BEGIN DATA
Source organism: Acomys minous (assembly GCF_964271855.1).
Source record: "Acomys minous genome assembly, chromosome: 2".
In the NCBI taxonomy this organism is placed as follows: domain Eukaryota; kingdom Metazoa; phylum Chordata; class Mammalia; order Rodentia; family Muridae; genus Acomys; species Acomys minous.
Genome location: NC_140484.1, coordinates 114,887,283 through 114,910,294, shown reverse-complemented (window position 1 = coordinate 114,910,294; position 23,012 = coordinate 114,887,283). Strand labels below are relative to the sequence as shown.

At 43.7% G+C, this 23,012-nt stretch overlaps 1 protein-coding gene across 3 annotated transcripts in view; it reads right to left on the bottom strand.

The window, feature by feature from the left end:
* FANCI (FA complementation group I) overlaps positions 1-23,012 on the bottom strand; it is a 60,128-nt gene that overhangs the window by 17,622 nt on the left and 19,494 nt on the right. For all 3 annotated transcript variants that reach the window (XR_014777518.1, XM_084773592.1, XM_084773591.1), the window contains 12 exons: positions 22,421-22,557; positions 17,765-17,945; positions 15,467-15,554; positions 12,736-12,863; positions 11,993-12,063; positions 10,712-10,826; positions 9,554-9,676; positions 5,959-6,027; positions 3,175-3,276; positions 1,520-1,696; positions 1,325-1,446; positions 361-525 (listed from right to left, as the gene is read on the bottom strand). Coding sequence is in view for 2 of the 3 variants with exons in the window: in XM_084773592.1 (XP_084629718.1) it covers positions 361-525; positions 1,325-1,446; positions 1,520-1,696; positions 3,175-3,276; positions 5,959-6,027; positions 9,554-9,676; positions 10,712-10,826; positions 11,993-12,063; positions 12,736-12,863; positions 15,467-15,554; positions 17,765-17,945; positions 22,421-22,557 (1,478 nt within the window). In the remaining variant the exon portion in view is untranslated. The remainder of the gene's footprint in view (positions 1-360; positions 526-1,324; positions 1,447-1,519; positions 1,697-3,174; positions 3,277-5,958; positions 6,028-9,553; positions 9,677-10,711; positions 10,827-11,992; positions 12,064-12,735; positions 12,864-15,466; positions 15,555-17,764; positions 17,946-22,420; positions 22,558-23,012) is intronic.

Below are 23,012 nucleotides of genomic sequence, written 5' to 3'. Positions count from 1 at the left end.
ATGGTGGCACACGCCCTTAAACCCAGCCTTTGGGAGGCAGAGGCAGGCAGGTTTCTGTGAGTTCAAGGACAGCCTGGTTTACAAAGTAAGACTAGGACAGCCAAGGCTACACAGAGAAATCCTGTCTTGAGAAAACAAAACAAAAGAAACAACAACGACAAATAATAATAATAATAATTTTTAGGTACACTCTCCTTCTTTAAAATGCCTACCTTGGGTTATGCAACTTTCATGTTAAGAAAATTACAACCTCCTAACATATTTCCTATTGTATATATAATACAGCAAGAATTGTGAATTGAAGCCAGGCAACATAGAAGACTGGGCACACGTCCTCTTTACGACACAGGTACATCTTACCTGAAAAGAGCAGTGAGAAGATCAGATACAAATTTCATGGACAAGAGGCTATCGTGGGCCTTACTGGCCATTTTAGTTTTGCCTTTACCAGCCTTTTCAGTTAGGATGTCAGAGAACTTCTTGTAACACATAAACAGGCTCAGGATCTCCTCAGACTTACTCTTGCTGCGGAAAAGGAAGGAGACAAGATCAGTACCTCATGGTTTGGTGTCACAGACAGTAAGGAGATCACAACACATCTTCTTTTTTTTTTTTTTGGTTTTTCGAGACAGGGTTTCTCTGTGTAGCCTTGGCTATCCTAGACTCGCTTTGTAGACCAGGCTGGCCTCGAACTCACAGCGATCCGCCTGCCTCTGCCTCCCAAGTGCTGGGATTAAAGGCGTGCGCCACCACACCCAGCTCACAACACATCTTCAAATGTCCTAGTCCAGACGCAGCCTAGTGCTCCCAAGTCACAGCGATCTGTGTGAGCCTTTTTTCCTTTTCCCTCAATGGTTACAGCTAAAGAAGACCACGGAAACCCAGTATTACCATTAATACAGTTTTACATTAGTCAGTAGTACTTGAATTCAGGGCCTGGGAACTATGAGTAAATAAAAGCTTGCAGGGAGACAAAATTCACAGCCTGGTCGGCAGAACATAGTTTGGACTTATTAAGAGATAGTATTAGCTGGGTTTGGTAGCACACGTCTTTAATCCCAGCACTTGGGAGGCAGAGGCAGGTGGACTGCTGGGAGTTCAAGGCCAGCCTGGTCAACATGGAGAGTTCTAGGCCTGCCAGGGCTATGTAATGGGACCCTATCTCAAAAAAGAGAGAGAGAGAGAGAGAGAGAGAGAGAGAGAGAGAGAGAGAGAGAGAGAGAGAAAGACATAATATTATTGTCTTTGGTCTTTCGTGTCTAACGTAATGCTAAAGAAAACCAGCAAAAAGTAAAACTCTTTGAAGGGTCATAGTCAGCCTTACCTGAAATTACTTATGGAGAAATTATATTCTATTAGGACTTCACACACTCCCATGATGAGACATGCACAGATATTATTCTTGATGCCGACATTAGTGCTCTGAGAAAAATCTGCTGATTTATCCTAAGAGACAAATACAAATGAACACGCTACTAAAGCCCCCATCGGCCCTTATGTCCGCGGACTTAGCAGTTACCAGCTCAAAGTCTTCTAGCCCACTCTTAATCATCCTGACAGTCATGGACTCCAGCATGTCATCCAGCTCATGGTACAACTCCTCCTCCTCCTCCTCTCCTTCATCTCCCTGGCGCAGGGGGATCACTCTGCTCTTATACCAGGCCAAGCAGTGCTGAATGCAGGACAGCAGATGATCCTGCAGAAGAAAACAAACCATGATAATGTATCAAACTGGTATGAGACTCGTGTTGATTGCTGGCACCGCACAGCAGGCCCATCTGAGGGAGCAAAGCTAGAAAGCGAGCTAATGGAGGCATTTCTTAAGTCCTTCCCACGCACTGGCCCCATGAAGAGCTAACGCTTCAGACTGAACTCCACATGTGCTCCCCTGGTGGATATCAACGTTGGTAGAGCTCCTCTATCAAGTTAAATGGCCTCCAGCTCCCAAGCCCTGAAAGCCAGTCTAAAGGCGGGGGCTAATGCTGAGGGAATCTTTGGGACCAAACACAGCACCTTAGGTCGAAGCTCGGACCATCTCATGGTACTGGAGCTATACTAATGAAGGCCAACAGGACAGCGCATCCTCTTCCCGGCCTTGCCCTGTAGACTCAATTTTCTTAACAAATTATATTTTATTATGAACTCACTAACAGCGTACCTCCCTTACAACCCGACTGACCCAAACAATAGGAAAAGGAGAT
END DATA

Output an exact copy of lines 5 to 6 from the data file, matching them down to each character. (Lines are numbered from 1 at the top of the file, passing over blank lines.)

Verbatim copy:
At 43.7% G+C, this 23,012-nt stretch overlaps 1 protein-coding gene across 3 annotated transcripts in view; it reads right to left on the bottom strand.

The window, feature by feature from the left end: